I wasn't referring to the life of Jesus, but I was, I guess off-topic, speaking from the point of view of Christian confession, and how such a person might handle the conundrum of the Trinity. In the early 70's I gave a sermon which suggested a behavioral approach to the Trinity. One parishioner told me that it changed her life, that being the first and last time that someone one has told me that I changed his/her life (smile)!
A nice survey Dennis that reminds us that "Christian" thought was much more diverse in the early period, but following the diversity between John and the Synoptics, it was Christian nonetheless
Thanks, Charlie. I looked further into the textual history of John 1.18 (mentioned above) and realized that one word found in p66, p75 and second, third century writers but not used in the translation I was looking, changed the whole verse. I don't now see it as ironic.
Dennis Dean Carpenter
What was the one word that is different?
It is theos versus huios.
John 1:18 NRSV: “No one has ever seen God. It is God the only son, who is close to the Father’s heart [footnote – GK bosom], who has made him known.” (It seems the dependent phrase of the second sentence in Greek would be literally“the one in the lap of the father...”)
Variant: “a unique (or only) God” (monogenēs theos) instead of “the only son” (ho monogenēs huios). It also links to 1.14 and, to that, 1.1.
I can see that as a springboard for this in The Gospel of Truth (from 24): “And the father uncovers his bosom – now, his bosom is the holy spirit and reveals his secret – his secret is his son, so that out of the father’s bowels the entirety might learn to know him...”
Dennis Dean Carpenter
Gene, I can relate to your behavioral truth illustration. When I attended a charismatic church, they taught us the seven names of Jehovah: Jehovah Jireh (God my Provider), Jehovah Shalom (God of Peace), Jehovah Shekinah (God of Glory), Jehovah Tsidkenu, Jehovah El Shaddai, etc... There were other names of Jehovah that I can't remember off the top of my head. It did change my life in the sense that it made God seem more accessible to me and not some distant ethereal figure in the sky... Which is what your behavioral approach provided the young lady you mentioned. Protestant Christianity emphasizes a personal relationship with God and Jesus- but I'm not sure about the Holy Spirit. Are we supposed to have a personal relationship with the HS? That was confusing to me. It was insane to be told that God is One Being and Three Persons..... What??? But I looked around at everyone nodding their heads like it made sense to them, so I shrugged my shoulders and went along with it. As I did everything else. (Always loved the simplistic childrens book that compared God to an apple- like that explains the complexity of the Trinity: You have the apple peel, the flesh, and the core... Three in One! Oh, ok. That ties it all up with a neat little bow.)
Charlie, do you think the "Paraclete" mentioned in John 14:26 is the same as the Spirit of Truth? Some versions call it the Advocate. Do you think they call it the Advocate in order to counter the "Adversary" which is Satan? It seems that way to me. But I don't know where Paraclete comes from... I don't believe any other NT writer refers to Paraclete other than John.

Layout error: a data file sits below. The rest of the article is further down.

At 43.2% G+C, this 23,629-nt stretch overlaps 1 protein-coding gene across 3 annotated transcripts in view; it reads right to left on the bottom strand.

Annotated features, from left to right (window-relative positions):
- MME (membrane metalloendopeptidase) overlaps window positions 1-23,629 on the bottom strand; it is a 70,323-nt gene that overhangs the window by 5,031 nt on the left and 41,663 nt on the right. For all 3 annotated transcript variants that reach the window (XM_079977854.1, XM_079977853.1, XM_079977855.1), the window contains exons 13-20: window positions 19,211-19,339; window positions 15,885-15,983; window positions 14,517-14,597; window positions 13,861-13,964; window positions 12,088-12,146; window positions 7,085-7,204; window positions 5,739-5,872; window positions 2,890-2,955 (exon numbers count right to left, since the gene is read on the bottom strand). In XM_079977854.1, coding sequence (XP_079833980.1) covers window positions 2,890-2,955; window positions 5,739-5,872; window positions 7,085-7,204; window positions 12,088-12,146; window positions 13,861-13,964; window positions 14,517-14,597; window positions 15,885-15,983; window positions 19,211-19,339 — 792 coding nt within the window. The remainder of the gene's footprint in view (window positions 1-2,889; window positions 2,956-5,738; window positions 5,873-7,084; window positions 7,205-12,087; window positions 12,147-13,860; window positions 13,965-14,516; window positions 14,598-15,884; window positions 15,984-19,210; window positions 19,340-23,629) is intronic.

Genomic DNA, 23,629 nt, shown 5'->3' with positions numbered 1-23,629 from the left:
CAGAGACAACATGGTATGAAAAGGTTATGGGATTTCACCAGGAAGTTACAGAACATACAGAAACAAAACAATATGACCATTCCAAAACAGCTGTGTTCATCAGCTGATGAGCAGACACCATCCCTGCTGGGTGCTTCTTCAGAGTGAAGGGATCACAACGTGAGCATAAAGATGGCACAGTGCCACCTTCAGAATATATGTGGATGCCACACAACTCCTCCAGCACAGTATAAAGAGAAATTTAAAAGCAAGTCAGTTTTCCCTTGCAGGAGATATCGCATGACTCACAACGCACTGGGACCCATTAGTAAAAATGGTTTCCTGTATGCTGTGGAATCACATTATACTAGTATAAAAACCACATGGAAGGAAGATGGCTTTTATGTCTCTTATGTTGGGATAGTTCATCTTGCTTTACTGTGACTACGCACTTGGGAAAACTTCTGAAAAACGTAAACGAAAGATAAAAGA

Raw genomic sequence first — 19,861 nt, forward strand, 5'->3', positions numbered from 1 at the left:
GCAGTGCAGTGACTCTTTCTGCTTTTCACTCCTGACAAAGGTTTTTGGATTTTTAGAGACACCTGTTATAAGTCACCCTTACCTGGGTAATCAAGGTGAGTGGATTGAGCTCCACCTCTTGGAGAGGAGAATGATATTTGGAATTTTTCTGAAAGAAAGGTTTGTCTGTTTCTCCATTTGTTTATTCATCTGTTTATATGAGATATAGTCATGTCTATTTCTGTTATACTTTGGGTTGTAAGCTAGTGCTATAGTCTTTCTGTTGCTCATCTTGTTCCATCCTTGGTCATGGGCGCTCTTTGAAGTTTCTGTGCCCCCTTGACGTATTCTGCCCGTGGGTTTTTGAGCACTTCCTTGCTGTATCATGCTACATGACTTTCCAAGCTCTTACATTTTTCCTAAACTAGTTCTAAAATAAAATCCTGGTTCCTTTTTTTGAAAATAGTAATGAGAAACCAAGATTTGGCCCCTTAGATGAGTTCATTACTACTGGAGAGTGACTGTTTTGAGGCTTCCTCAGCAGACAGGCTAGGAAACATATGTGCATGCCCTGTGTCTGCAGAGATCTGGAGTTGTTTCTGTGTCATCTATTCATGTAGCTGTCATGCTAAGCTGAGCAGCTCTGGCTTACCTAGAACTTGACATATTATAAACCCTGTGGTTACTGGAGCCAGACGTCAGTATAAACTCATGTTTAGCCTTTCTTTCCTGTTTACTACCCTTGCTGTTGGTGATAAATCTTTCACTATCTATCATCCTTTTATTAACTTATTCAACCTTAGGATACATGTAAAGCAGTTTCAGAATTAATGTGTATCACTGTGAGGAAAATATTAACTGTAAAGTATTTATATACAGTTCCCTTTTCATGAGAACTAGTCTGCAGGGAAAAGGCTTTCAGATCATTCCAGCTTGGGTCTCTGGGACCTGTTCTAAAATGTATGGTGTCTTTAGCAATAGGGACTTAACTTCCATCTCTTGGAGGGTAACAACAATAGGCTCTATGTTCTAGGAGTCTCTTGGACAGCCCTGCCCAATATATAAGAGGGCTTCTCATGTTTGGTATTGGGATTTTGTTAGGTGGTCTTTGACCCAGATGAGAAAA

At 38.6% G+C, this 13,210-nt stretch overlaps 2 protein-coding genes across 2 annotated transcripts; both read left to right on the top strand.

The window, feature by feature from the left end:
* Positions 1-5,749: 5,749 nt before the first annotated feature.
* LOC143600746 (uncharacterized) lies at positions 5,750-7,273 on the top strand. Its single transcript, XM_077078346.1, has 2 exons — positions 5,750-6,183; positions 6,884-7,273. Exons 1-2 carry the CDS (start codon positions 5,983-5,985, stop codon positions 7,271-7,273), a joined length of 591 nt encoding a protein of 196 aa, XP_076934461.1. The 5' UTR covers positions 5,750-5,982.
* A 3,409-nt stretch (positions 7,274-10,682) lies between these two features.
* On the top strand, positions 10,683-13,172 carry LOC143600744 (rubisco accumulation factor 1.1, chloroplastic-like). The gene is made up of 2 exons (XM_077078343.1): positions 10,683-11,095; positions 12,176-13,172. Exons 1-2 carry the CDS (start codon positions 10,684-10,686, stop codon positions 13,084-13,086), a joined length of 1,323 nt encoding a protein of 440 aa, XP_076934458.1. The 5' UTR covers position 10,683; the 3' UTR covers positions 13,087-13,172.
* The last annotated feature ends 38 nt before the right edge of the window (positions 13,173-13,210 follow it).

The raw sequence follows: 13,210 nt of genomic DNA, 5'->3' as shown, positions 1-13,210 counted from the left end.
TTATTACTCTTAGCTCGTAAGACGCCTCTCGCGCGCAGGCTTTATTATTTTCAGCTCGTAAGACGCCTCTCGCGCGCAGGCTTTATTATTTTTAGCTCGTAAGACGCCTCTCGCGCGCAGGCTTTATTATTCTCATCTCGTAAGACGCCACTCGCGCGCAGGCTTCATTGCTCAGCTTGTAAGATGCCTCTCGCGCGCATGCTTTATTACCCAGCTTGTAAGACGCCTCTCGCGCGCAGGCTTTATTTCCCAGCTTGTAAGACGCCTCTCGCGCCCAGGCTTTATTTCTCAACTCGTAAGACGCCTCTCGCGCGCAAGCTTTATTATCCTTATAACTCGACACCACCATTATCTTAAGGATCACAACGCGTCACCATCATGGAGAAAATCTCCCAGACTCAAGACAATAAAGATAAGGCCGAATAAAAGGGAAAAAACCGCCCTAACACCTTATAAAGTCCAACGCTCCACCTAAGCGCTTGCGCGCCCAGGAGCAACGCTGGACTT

One more question- do scholars generally agree that Peter is the author of First and Second Peter? If not, who do they think wrote those books?
Many thanks!! Elizabeth
PS: I saw my first daffodil yesterday, that was a welcome sign of spring.
Good afternoon Elizabeth,
I am sorry to be so long in getting to your two questions.
1. I have no idea. The Paraclete is only mentioned in Johnnine literature (see 1 John 2:1 where Jesus is designated as Paraclete) and the text of John specifically identifies the Spirit of Truth and the Paraclete as the same figure in John 14:16-17 and 15:26. In John 14:26 the Paraclete is identified as the Holy Spirit. Presumably readers are to think of them as the same figure.
2.In critical scholarship all texts are generally regarded as pseudonymous except for the undisputed letters of Paul.
Thank you Charlie, just one more follow up question with regard to the pseudonymous texts... Do you personally have an educated opinion with regard to who the author of Peter could possibly be? (I should say authors, plural) Or have you not really looked that closely into it? I did not know that Paul is the only author that scholars don't dispute. It makes me wonder who wrote the other books, including Revelation.
It makes sense, though, about First and Second Peter. I never thought of it before- but why would Peter write anything in koine Greek? Or quote from the Septuagint which was all the way in Alexandria? Ludicrous. Once again, that's what happens when one swallows whole-cloth the propaganda spewed by mainstream pastors and preachers. Elizabeth
I do not have a theory on the authors of first (dated 57-96) or second (dated second century) Peter. But I have never thought about it because of the problems of dating the texts. If they cannot be dated more specifically it would almost make questions of authorship speculation.
What about Peter writing in Greek? Some apologists say that he had to learn Greek because he lived in Rome for a while. Do you think there's any possibility that he could read or write in Greek? Thank you again Charlie! Elizabeth